Pedal power

If you are a bike mechanic or a racing cyclist, you should probably look away now: the rest of this post is bound to offend you.

I’ve just carried out a few "modifications" to my new bike. This involved using a pair of sharp scissors and some brute force.

I decided after a trial run yesterday, in which I spent about 30 minutes doing laps of the local streets, that pedals with toe clips and straps are just too dangerous for commuter cycling. I can appreciate that they are beneficial for long-distance riding and competitive racing, but for use in stop-start traffic they are too much of a hindrance — and I could just see myself falling off my bike if I tried to use them during my usual commute.

So this afternoon I removed the buckled straps and then proceeded to cut off the plastic toe "cages" with a pair of very sharp scissors. I know, I know, I know. I winced with every snip! But at least I’ll be able to cycle without worrying if I can untangle my toes in time to stop at the next set of traffic lights. 

I’ll see how things pan out this week, but I figure I’ll be heading to Evans at some point to invest in some double-sided platform pedals — or simply "recycle" the ones from my old bike.

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4 thoughts on “Pedal power

  1. Oh dear you should have persevered with them as in the long run you will grow to love them! I’ve been using clips/straps for years and it does take a little while to get used to them but the extra power and control you have when actually part of the bike is worth the initial trepidation. I’m thinking of moving on to proper clipless shoes and pedals – but it is quite an expense if I don’t like it.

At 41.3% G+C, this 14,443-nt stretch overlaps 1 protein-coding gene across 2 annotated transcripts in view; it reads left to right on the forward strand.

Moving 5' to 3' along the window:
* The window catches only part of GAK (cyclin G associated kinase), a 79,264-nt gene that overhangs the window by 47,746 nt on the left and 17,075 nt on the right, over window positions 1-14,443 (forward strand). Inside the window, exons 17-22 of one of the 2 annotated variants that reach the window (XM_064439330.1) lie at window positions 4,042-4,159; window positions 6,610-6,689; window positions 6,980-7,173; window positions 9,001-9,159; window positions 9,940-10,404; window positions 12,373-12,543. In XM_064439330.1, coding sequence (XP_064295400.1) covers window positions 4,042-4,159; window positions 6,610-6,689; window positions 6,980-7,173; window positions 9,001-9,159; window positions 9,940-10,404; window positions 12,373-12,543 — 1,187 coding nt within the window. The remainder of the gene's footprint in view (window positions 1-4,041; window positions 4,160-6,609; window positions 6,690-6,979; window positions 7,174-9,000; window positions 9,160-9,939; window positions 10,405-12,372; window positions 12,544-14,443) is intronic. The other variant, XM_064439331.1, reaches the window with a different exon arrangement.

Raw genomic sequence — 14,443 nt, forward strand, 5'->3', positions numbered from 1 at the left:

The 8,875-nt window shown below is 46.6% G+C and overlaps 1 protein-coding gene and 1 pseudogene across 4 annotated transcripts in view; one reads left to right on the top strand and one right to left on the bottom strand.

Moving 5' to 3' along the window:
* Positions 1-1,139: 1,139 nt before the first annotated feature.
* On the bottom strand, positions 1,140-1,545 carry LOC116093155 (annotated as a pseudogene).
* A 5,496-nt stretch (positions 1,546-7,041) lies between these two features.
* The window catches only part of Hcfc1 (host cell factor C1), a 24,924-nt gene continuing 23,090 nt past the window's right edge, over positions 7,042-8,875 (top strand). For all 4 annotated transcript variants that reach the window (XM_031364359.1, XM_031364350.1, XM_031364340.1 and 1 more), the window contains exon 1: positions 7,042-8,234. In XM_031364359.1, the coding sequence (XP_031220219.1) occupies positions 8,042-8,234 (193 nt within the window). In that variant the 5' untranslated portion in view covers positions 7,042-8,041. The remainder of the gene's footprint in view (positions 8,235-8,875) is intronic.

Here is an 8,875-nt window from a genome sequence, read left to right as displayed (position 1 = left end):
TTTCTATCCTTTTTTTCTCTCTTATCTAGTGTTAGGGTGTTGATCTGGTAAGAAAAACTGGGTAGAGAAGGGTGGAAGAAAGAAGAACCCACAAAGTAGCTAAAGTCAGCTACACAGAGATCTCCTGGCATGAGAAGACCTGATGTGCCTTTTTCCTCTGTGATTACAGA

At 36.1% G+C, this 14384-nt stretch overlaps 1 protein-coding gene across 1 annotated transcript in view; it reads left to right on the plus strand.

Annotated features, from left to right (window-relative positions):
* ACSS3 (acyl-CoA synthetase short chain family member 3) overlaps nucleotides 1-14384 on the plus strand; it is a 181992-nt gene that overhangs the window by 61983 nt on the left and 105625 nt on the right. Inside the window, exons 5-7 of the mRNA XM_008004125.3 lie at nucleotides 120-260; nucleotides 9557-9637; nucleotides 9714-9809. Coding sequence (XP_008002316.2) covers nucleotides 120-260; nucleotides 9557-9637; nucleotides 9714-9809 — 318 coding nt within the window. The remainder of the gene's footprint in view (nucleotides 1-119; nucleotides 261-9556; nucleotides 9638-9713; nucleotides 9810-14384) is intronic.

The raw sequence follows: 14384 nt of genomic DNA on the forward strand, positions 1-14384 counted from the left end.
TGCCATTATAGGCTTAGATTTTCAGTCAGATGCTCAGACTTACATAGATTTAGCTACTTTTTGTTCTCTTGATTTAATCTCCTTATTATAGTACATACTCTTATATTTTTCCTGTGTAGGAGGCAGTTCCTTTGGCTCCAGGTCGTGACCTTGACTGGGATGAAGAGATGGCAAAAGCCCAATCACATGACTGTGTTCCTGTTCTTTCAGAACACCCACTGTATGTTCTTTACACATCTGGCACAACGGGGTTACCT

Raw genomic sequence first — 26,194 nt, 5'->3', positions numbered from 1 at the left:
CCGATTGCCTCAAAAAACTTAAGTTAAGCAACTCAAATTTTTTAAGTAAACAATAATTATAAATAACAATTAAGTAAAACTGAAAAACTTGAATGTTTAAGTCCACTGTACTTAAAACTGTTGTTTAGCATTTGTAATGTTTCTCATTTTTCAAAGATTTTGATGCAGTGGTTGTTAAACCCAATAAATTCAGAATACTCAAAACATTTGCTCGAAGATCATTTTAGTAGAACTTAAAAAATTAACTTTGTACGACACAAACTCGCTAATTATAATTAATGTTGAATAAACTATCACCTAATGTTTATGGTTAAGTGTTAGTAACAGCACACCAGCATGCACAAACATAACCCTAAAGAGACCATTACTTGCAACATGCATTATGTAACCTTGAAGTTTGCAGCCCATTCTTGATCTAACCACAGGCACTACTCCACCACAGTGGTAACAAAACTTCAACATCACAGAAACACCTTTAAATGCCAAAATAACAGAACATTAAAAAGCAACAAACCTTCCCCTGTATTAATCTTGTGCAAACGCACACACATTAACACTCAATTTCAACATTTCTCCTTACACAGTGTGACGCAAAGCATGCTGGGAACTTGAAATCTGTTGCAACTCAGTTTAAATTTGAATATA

BTW – you could have just unscrewed the toe-clips so that you could have given it another try in the future……

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  2. I had toe clips some years ago, but gave them up in favour of some MTB-style clipless pedals. These (and the accompanying shoes) are somewhat different to the road-racer clipless in that you can actually walk in the shoes because the cleats are embedded rather than sticking out three feet.
    The pedals I’m currently running have that set up on one side, and just an ordinary “platform” pedal on the other — it gives me the option of pedalling without “clipping in” should I decide that’s what any given situation requires.

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  3. The old straps are dangerous, but I’ve seen plenty of people go halfway with just the clips.
    I ride clipless, same as Chris posted about. SPDs with casual commutinng bike shoes and recessed cleats. Comfortable to wear all day and walk around in, but also with the benefit of clipless.
    If you still feel like you need to be secured to the pedals but don’t want to be tied to wearing bike shoes all the time, PowerGrips are nice. I have an old mountain bike with PowerGrips and they work well.

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  4. Jezzer, I did consider taking the clips off properly (by unscrewing them) but figured it wasn’t worth the effort: I’d already made my mind up that I was never going to feel comfortable using these pedals. Hence the scissors!
    Chris, I like the idea of dual purpose pedals. Sounds like you have the best of both worlds.
    Fritz, I thought the straps were too dangerous for commuting, but I like the sound of PowerGrips. I will look into them.

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